Russell Moore has a new article over at the Ethics & Religious Liberty Commission that raises some important questions about why and how we advocate for religious liberty. Here's a sample:
"If we miss why religious liberty matters, we will fundamentally misunderstand how to advocate for it. For a long time, many evangelical Christians have had a narrow vision of religious liberty, due largely to the fact that we have faced so few real challenges to it. This has often caused Christians to see religious liberty as a who-has-the-most-votes issue rather than what it really is: an image-of-God issue. Thus, many critics of Christianity have alleged, not without reason, that 'religious liberty' for evangelicals is simply code for Christian privilege. Combine this with the sad spectacle of some evangelicals perpetually claiming to be 'persecuted' because the signs at the department store say, 'Happy Holidays,' instead of, 'Merry Christmas.' The result is an evangelical advocacy of religious liberty that isn’t taken seriously by the broader culture."READ FULL ARTICLE »
In North Carolina, the state legislature enacted sensible legislation to protect women and children from sexual predators. The law, called HB2, would prevent men from using women’s bathrooms and locker room facilities.
Today, among the articles about Donald Trump and the Ark Encounter, this podcast on CT’s website caught my eye. In it, one of the hosts actually says that she thinks God gave us Pokémon Go as a distraction from all the bad stuff that’s been happening lately. I guess we see this one quite differently. I’ve never even considered that distraction is a virtue.READ FULL ARTICLE »
Religious liberty is in serious jeopardy. There is a recent bill in California, Senate Bill 1146, which jeopardizes the future of faith-based institutions. In the words of Biola president Barry Corey, “Never has there been proposed law in the history of our nation that would be as restrictive on the religious rights of faith-based colleges and universities. We believe this is just the beginning of an erosion of religious freedom which is not only a constitutional right but also necessary for the flourishing of our democracy.”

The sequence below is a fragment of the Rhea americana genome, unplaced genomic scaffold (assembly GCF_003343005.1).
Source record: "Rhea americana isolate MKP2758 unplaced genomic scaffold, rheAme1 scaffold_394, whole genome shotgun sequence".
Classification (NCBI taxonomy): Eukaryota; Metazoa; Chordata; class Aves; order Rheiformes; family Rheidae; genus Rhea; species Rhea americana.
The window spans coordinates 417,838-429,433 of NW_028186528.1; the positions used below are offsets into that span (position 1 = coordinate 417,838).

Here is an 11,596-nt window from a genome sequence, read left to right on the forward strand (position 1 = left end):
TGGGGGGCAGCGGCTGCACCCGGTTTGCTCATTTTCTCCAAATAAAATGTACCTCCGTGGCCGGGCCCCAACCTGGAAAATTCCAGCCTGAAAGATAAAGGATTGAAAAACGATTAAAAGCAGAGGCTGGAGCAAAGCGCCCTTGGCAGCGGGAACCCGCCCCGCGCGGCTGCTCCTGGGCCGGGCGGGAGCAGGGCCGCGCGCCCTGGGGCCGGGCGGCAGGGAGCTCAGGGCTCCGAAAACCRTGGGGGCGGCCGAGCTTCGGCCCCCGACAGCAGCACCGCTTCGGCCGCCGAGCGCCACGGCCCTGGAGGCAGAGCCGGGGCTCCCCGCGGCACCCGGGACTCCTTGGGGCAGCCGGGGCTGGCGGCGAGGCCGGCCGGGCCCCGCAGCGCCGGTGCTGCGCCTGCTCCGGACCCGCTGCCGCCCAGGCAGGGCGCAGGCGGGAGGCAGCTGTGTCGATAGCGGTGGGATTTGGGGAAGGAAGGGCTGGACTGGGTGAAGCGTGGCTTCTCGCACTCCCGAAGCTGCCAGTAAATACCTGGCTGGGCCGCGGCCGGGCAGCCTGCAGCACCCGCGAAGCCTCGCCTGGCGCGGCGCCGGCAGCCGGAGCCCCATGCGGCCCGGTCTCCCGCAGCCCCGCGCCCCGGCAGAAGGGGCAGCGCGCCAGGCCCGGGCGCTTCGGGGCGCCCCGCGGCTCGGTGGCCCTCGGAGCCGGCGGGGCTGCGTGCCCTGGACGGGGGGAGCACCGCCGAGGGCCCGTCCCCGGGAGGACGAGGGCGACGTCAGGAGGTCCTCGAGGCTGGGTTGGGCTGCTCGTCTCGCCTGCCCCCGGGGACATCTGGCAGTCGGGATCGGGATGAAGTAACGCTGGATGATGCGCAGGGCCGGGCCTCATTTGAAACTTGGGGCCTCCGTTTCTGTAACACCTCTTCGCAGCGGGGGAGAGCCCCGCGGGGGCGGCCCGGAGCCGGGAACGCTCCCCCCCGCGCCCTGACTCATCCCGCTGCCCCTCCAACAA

This bill should come as no surprise. In their opinion for the 2015 SCOTUS ruling, Obergefell v. Hodges, which legalized same-sex marriage, the majority judges claimed that expanding marriage to include same-sex couples would “pose no risk of harm to themselves or third parties.” However, the minority judges noted that the new ruling would help portray dissenters as “bigots” and also raise serious concerns for religious liberty.
[Note: Several of the links in this piece contain bad language.]
Let me begin this post by saying that I don't care about "Ghostbusters." At all. I didn't see the old one and I don't plan to see the new one. But even for someone who doesn't care about "Ghostbusters," it was hard to miss the social media insanity that surrounded the new film's release. It peaked yesterday when professional provocateur Milo Yiannopolous got banned from Twitter (not for the first time) for being the ringleader of a group of trolls who went after actress Leslie Jones.
Four days after the shooting death of Alton Sterling in Baton Rogue, Louisiana, Baton Rogue police officer Montrell Jackson -- an African-American who recounted experiencing prejudice both in and out of uniform -- wrote on Facebook: "I swear to God I love this city but I wonder if this city loves me. . . . These are trying times. Please don't let hate infect your heart. This city MUST and WILL get better. I'm working in these streets so any protesters, officers, friends, family or whoever, if you see me and need a hug or want to say a prayer, I got you."
Yesterday Jackson and two of his fellow officers were gunned down by a shooter enraged over the Sterling killing. Shortly afterwards, Jackson's plea for peace and respect went viral. May his words comfort and guide a confused and grieving nation.READ FULL ARTICLE »